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ECB Rate Cut: Eyes on Aussies

Interest-Rates / Global Debt Crisis Oct 15, 2011 - 10:48 AM GMT

By: Dr_Jeff_Lewis

Interest-Rates

Investors sent German government bonds higher, banking on a rate cut from the European Central Bank. Now just days after bullish bond sentiment reached its peak, investors have backed off, realizing that a rate cut might be less likely than once thought.

Rates are already held low by the European Central Bank, which stopped short of actions on a magnitude to mirror the United States. The ECB currently offers a 1.5% rate on its main financing operations, known as fixed-rate tenders.


Some economists believed the ECB would indirectly lower rates by assuming bank losses. Nationalizing the banks remains a big issue in Europe, where major EU members have fought against a move to internalize sovereign debt balances. Any move to “nationalize” banking losses would come as a result of ECB bond buying, which would remove risky sovereign debt assets from private banks while turning over the risk assets to the balance sheet of the ECB.

Looking to Australia

If the ECB were to cut directly the rate at which it makes capital available to banks, it would likely come after a move by Australia to lower rates. Flooded with foreign cash, the 4.5% rate on short-term paper in Australia makes the commodity economy a natural resting place for inexpensive foreign capital. Finance ministers have discussed the possibility of lowering the Australian benchmark index in order to boost economic growth.

A rate cut in Australia would give Europe the nod to reduce rates as well. Australia’s economy remains a major siphon for quantitative measures in the United States and Europe. Keeping the spread as thick as possible will allow the European Central Bank more room in inflating the Euro without driving up local prices.

Australia already shows the effects of large-scale capital flows. Hiring is accelerated, and investment in the country’s vast commodity resources appears to be unlimited. However, few on the continent have forgotten the short-term boom in interest rates following the 2009 financial crisis. As investors brought cash home, the Australian economy suffered an immediate loss of capital at a rate which pushed consumer interest rates to 9% or higher. Australia does not have an institutionalized 30-year fixed mortgage rate like the United States. Higher rates immediately affect all households in the Australian economy.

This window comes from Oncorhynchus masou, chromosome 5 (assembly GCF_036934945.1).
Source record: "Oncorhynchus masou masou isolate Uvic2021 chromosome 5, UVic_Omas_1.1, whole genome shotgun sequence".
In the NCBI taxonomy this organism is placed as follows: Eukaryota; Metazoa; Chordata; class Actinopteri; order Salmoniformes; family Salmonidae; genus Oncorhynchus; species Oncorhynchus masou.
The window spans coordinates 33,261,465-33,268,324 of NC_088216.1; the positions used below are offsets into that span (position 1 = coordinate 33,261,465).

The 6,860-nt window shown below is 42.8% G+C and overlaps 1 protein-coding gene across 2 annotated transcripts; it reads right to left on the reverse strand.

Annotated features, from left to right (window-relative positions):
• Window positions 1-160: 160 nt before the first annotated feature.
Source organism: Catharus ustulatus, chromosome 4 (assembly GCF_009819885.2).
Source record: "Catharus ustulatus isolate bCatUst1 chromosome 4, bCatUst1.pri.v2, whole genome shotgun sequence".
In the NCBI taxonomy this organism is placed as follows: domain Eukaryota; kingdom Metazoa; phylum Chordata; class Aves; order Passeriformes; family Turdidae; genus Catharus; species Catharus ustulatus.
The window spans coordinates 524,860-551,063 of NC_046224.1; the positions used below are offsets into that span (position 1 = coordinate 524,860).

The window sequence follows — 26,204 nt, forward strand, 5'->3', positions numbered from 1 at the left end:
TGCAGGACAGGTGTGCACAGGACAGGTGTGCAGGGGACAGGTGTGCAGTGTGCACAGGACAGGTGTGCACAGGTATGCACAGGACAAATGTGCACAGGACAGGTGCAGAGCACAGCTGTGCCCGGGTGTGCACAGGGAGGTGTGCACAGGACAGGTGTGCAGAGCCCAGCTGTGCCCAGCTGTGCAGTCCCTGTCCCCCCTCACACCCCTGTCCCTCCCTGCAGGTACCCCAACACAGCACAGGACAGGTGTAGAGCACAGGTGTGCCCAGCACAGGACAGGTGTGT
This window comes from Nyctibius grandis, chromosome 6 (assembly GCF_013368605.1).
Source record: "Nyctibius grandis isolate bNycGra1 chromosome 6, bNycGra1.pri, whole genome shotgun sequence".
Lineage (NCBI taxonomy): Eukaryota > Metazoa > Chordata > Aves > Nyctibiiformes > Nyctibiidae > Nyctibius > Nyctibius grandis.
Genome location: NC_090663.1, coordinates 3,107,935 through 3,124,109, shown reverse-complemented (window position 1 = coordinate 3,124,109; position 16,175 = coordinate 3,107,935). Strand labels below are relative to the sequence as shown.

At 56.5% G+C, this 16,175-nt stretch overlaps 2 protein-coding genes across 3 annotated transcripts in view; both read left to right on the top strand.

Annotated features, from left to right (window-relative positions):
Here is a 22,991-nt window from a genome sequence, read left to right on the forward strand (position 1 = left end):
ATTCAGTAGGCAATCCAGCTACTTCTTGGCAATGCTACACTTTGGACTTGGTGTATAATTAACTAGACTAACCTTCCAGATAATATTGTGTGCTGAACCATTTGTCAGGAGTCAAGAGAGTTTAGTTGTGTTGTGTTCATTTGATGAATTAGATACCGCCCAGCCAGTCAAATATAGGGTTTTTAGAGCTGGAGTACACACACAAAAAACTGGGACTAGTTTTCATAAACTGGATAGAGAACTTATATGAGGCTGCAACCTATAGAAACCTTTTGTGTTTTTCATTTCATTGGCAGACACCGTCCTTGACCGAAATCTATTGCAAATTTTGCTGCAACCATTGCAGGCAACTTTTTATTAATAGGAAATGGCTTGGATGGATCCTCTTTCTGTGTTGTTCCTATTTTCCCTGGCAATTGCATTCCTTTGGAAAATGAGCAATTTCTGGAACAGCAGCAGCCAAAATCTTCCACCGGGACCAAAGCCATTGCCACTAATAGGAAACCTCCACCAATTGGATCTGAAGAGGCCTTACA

Odds-On Wagers for Rate Cuts

Gauging the European Central Banks’ next move has never been as difficult as it is today. On one hand, the ECB has higher inflation rates than its charter would allow. On another hand, the banking system seems primed for failure without intervention.

Even more difficult to comprehend is the ECB’s willingness to stay true to its word. The economic union behind the ECB was formed on the basis of having very stringent sovereign debt and deficit rules guiding participation. If the ECB were to operate true to its charter, few countries in the union before the financial crisis of 2008 and sovereign debt crisis of 2010-2011 would still be in the union today.

Going forward, expect looser lending standards, greater internalization of externalities in banking bailouts, and lower effective interest rates, pushed down by an excess of freshly created capital. Even if the ECB keeps the headline rate low, privileged banks will still have access to credit from the ECB’s backdoor lending windows. And ultimately, more currency flowing toward commodities and precious metals.

By Dr. Jeff Lewis

    Dr. Jeffrey Lewis, in addition to running a busy medical practice, is the editor of Silver-Coin-Investor.com and Hard-Money-Newsletter-Review.com

    Copyright © 2011 Dr. Jeff Lewis- All Rights Reserved Disclaimer: The above is a matter of opinion provided for general information purposes only and is not intended as investment advice. Information and analysis above are derived from sources and utilising methods believed to be reliable, but we cannot accept responsibility for any losses you may incur as a result of this analysis. Individuals should consult with their personal financial advisors.


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